Love and Mercy: Faustina Movie - DVD


The incredible true story of St. Faustina and the message of Divine Mercy... Read more


$16.95


Buy Now


Never Give Up Hope

Print this story

Share on Facebook

Share on Twitter

Comments

My dad went into the hospital on Aug. 26. He was diagnosed with sarcoma cancer and brought home to be in hospice on Sept. 18.

My dad was baptized, but he was not Catholic. The day before he went into the hospital I asked him if he thought he might be nearing the end of his life. He said that he hoped not. I asked him if he would talk to a priest. He said he would think about it, but later refused to see one. He did, however, allow me to pray the "Our Father" with him.

I arrived to care for dad at home on Saturday, Sept. 19. I brought with me a blessed Divine Mercy Image. Dad was restless and talking just a bit, asking for his mom and his wife. Once he began refusing food, the nurse told us that Dad would probably only last a few more days.

I had already asked many people for prayers — anyone I met who was receptive to God I asked to pray for my dad's salvation. During the day, I quietly said prayers into his ear. I told him of the beauty of Heaven, the love of God for him, and how Mary was his mother. My priest told me to keep this up, since one's hearing is usually among the last faculties to go. He told me that my dad could unite his heart and mind to my words, and it could bring about great graces in his soul, perhaps even repentance and conversion.

On Tuesday morning, all six of my daughters and I surrounded my dad and began to sing Marian hymns to him. Dad had been pretty unresponsive, but at the beginning of the Salve Regina, his eyes popped open. It was a wonderful gift!

On the morning of Saturday, Sept. 26, I awoke at around 2:15 a.m. to give my dad his medication. Afterward, something told me not to go back to bed, as I normally would have all that week. I sat next to him and began praying the Rosary very quietly. I was begging Mary to claim my dad as her own in front of the judgment seat of God. Then I said the Divine Mercy Chaplet. About half-way through the Chaplet, I checked the kitchen clock. It was 3:12 a.m.

Then I prayed, "Lord, it would give me great consolation if You could let my dad die in the Hour of Great Mercy as a sign that he is going to someday be with You in Heaven. I don't expect it, but if it be Your will, I'll take it."

I kissed my dad and whispered, as I had many times before, "It's OK, Dad, you can go," and I went back to bed. I must have just dozed off for a few moments, because I was suddenly awakened by my aunt's phone pinging with a message. Then the strangest feeling came over me. I can only describe it as a great rushing, like something great and wonderful, almost electrical was all around me. Then I felt a profound emptiness. I did not get up, though looking back I should have. I closed my eyes and dozed off again.

The next thing I knew, my brother was in my room. "Dad's gone," he said. "Mom woke up, and he was gone." It was 3:50 a.m. I didn't feel sorrow — only great joy, great consolation, perfect trust in the Divine Mercy of Jesus, and thankfulness for the intercession of the Blessed Virgin Mary. He died wearing the Brown Scapular, with the Miraculous Medal and the St. Benedict medal on it. I had also tied a Green Scapular to his bed.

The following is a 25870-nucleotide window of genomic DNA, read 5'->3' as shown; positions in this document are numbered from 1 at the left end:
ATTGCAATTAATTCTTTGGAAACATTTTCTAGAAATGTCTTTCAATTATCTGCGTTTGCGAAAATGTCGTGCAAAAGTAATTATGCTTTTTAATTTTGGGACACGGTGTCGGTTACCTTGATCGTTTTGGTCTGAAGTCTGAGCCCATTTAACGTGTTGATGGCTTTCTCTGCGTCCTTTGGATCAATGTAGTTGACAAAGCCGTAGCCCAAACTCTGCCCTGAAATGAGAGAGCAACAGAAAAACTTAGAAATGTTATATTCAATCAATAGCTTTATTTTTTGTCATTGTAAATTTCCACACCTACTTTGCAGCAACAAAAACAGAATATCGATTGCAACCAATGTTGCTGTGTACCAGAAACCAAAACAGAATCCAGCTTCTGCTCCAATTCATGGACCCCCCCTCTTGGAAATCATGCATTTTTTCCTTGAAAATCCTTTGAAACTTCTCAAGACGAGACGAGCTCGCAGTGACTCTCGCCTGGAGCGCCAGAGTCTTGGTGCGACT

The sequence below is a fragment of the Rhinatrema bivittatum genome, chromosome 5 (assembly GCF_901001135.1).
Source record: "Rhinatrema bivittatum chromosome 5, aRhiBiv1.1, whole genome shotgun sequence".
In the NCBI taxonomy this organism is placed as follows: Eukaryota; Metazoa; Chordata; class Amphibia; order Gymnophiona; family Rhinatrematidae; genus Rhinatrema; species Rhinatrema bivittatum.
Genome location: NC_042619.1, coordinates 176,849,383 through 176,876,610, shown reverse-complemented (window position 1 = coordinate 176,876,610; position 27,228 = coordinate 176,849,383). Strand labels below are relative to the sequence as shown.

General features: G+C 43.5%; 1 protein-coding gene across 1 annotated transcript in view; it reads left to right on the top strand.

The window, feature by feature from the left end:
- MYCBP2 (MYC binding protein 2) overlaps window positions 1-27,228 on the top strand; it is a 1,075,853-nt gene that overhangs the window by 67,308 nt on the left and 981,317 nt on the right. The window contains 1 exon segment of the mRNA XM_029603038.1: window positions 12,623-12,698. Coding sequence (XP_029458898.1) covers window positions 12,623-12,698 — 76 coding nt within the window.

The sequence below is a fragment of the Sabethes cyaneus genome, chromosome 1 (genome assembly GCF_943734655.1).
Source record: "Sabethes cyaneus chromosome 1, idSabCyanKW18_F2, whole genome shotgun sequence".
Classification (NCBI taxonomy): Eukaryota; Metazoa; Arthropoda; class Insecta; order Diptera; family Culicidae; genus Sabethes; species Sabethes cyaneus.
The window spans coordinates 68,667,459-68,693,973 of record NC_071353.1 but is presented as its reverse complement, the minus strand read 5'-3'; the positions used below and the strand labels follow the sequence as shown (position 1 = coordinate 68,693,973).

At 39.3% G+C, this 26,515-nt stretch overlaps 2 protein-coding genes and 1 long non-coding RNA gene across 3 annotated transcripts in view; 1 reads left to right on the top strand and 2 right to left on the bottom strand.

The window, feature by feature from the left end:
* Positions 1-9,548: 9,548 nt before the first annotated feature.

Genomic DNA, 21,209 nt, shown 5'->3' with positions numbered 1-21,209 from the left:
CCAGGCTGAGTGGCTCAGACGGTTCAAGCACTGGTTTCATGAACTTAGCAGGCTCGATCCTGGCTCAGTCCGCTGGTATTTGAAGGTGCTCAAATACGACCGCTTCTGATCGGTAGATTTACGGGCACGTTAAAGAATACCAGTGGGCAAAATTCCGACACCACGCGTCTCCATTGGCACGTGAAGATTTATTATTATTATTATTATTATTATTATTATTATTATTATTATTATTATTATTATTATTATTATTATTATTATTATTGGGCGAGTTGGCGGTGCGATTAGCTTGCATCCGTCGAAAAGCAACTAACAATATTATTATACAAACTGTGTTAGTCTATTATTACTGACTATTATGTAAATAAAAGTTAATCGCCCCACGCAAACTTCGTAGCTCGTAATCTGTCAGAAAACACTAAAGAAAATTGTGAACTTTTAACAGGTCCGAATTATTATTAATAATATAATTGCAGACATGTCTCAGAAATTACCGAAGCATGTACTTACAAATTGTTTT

I'm reminded of this passage from St. Faustina's Diary:

All grace flows from mercy, and the last hour abounds with mercy for us. Let no one doubt concerning the goodness of God; even if a person's sins were as dark as night, God's mercy is stronger than our misery. One thing alone is necessary; that the sinner set ajar the door of his heart, be it ever so little, to let in a ray of God's merciful grace, and then God will do the rest. (Diary, 1507)

Yes, the tears came. I mourn the loss of my father from my earthly life, but I thank God that He did what was necessary to bring my dad to the throne of His mercy.

I am sharing this testimony in the hopes of encouraging those who have family members who do not practice the faith. The Fourth Commandment admonishes us to honor our fathers and mothers, and what more important way to love and honor them than to will the highest good for them, which is Heaven?

Though we may not all receive visible signs, be confident that if you strive as much as possible for the salvation of souls, God and Our Lady will make up for what is lacking. The infinite mercy of Jesus' Sacred Heart and Mary's Immaculate Heart cannot be outdone. Never give up hope!

Stacia Marie Bartovics is a Marian Helper from Hillsboro, Wisconsin.

Print this story

Share on Facebook

Share on Twitter

Comments

Be a part of the discussion. Add a comment now!

Rayan - Jun 21, 2021

Thank you so much for sharing this beautiful and inspirational message of faith. God Bess you and


Eternal rest, grant unto your dad, O Lord and let perpetual life shine upon him. May he rest in peace.

- Mar 3, 2021

Jacquelyn - Feb 6, 2021

My profound thanks to you for sharing this! My brother has lost his faith, and I've been vexed.

Your witness both teaches new and reminds of old:

Our Lord is more merciful than what we deem lost ... far more!

The Queen of Heaven, our Mother and His ~ will guide us.

Bless you sister!